Fire Safety Regulations and Guidance - Motion to Take Note

Part of the debate – in the House of Lords at 12:47 pm on 14 December 2023.

Alert me about debates like this

Photo of Lord Tope Lord Tope Liberal Democrat 12:47, 14 December 2023

My Lords, I too am very grateful to my noble friend Lord Goddard for bringing this important and timely debate today. I am particularly looking forward to the Minister’s reply—I wish him the very best of luck.

I must first declare my interests as co-president of London Councils, the membership body that represents all 32 London boroughs and the City of London, and as patron of the charity Electrical Safety First. Both of these organisations have given me very helpful briefings on which I shall rely today. I also declare that I am a vice-president of the Local Government Association. Today I will refer mainly to London—because that is what I know about and where my experience lies—but I am sure my comments will apply to all local authorities throughout England with similar responsibilities to London boroughs.

I was prompted to take part in this debate after I attended the London Fire Brigade’s drop-in event in Portcullis House two weeks ago about e-bike and e-scooter fires. The London Fire Brigade has given me much useful and important information, as has my Liberal Democrat colleague on the London Assembly, Hina Bokhari, who has been very active on this subject—it is a particularly important one in London.

As demand for e-bikes and e-scooters has expanded, there has inevitably been a corresponding growth in fires from the lithium-ion batteries that power them. When overheating through damage or flawed design, or using a substandard charger, lithium-ion batteries can create fierce, toxic fires, which heat up very rapidly and can reach temperatures of over 600 degrees centigrade.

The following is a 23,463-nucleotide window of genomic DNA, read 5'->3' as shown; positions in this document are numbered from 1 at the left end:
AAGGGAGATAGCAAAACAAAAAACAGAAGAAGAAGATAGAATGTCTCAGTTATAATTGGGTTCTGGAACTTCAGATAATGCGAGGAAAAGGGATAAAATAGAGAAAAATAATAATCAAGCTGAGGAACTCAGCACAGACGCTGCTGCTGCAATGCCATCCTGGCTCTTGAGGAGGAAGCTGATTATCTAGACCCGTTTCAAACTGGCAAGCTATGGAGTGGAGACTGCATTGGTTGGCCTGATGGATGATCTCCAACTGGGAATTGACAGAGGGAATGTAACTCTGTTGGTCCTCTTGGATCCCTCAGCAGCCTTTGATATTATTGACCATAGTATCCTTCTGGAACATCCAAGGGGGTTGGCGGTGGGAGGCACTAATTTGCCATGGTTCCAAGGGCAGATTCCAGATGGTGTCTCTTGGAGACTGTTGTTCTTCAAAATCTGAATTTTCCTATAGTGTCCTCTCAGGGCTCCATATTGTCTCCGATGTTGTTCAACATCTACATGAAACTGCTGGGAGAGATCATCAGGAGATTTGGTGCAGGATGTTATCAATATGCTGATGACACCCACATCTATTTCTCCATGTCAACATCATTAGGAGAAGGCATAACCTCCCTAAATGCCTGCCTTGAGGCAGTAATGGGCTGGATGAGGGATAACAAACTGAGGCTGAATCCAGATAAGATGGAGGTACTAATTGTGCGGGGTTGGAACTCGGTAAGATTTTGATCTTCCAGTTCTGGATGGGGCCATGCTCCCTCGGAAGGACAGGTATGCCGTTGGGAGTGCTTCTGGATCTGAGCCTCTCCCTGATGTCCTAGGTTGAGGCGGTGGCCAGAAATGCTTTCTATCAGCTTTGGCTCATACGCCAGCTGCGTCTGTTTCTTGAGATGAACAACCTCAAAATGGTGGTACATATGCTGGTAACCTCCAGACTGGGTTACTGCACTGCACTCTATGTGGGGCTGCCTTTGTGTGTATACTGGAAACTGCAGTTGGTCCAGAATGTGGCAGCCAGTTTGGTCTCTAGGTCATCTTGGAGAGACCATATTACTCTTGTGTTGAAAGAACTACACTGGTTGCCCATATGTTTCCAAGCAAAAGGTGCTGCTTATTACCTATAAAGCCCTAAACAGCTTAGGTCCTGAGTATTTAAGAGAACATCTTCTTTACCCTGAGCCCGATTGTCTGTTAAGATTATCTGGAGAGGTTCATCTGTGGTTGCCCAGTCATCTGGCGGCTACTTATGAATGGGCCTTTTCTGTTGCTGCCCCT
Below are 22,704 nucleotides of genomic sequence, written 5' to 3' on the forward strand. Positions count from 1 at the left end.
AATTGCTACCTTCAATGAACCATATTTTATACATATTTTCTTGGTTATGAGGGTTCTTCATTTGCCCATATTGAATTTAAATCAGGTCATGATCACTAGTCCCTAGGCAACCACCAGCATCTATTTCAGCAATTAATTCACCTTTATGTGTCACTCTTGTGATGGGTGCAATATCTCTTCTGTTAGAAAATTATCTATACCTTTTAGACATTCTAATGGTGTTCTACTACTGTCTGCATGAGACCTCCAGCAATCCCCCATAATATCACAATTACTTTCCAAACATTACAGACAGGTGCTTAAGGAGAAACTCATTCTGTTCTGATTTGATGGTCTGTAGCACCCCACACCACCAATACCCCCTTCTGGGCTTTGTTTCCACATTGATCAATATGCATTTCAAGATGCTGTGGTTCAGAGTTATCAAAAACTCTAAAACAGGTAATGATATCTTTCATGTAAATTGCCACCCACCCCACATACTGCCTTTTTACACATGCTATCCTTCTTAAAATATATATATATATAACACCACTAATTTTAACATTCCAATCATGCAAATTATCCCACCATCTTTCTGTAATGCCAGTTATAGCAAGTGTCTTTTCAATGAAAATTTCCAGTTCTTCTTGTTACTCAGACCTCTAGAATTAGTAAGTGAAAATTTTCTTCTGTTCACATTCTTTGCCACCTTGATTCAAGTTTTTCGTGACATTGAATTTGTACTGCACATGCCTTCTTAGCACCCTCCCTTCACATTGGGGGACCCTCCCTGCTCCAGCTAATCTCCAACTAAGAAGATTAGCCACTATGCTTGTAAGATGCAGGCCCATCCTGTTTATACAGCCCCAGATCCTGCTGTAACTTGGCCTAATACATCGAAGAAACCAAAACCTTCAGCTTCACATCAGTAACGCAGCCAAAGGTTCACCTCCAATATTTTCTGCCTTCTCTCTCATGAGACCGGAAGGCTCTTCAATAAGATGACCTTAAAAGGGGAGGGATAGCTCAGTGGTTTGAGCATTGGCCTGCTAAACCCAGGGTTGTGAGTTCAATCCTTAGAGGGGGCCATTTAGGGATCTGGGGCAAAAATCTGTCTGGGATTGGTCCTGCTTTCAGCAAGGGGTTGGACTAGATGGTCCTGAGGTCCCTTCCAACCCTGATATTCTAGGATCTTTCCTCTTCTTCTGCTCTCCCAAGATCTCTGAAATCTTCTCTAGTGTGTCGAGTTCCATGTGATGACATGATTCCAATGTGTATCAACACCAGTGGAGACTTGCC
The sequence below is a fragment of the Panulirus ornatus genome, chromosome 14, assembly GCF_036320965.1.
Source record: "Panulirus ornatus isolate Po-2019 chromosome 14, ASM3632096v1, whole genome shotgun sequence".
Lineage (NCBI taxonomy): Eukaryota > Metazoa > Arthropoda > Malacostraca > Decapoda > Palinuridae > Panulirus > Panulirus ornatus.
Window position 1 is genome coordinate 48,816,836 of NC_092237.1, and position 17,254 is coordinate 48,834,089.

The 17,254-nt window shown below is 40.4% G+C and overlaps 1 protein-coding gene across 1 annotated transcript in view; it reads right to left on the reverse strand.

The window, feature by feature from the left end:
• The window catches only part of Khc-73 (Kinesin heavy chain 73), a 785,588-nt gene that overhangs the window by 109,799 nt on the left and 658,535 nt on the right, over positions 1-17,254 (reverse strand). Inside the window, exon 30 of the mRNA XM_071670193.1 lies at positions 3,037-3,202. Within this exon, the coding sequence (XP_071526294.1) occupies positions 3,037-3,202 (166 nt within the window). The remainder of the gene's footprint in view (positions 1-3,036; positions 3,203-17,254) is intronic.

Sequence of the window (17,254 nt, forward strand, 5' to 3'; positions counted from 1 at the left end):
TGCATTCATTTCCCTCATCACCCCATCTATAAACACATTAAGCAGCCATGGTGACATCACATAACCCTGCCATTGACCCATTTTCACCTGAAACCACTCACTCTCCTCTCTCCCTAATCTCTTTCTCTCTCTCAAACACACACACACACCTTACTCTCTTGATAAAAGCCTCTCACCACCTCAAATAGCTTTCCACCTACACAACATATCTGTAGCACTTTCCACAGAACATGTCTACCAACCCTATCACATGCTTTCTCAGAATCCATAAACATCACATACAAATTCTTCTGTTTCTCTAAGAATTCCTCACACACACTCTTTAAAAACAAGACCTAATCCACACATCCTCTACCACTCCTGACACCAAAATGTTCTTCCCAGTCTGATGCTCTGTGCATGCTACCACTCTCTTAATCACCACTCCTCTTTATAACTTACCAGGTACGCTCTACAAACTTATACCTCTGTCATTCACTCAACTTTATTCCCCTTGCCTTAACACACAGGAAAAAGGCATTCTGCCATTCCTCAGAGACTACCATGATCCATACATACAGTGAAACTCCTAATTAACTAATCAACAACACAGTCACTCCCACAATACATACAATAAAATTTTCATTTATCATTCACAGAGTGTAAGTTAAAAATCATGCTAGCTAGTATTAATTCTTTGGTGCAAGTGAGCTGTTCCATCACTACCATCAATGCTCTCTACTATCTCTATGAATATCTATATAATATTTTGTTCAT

Fires in e-bikes and e-scooters are London’s fastest-growing fire trend. So far this year, the London Fire Brigade has attended 142 e-bike fires, along with 28 blazes involving e-scooters. This is 47% more than in the previous year, 2022, which was itself a record-breaking year. Sadly, this year has also seen three deaths and around 60 injuries caused by such fires.

Many of these fires are caused by faulty, non-compliant or counterfeit products purchased from online marketplaces, or by wrong chargers being used with batteries. Electrical Safety First has found concerning trends in London-based e-bike and e-scooter users. For instance, it found that 71% of Greater London-based delivery riders using a converted e-bike did the conversion themselves; and 48% of those delivery riders who had a converted e-bike sourced the conversion kit and/or batteries from online marketplaces, which are not regulated in the same way as high street shops.

In a separate survey of e-bike and e-scooter owners, Electrical Safety First found that 40% of e-bike and e-scooter owners charged their batteries in the communal area of the property they live in, such as a hallway or stairwell; 52% of e-bike and e-scooter owners in Greater London charged their batteries overnight while sleeping; and 39% of them in Greater London did not have working smoke alarms in their properties.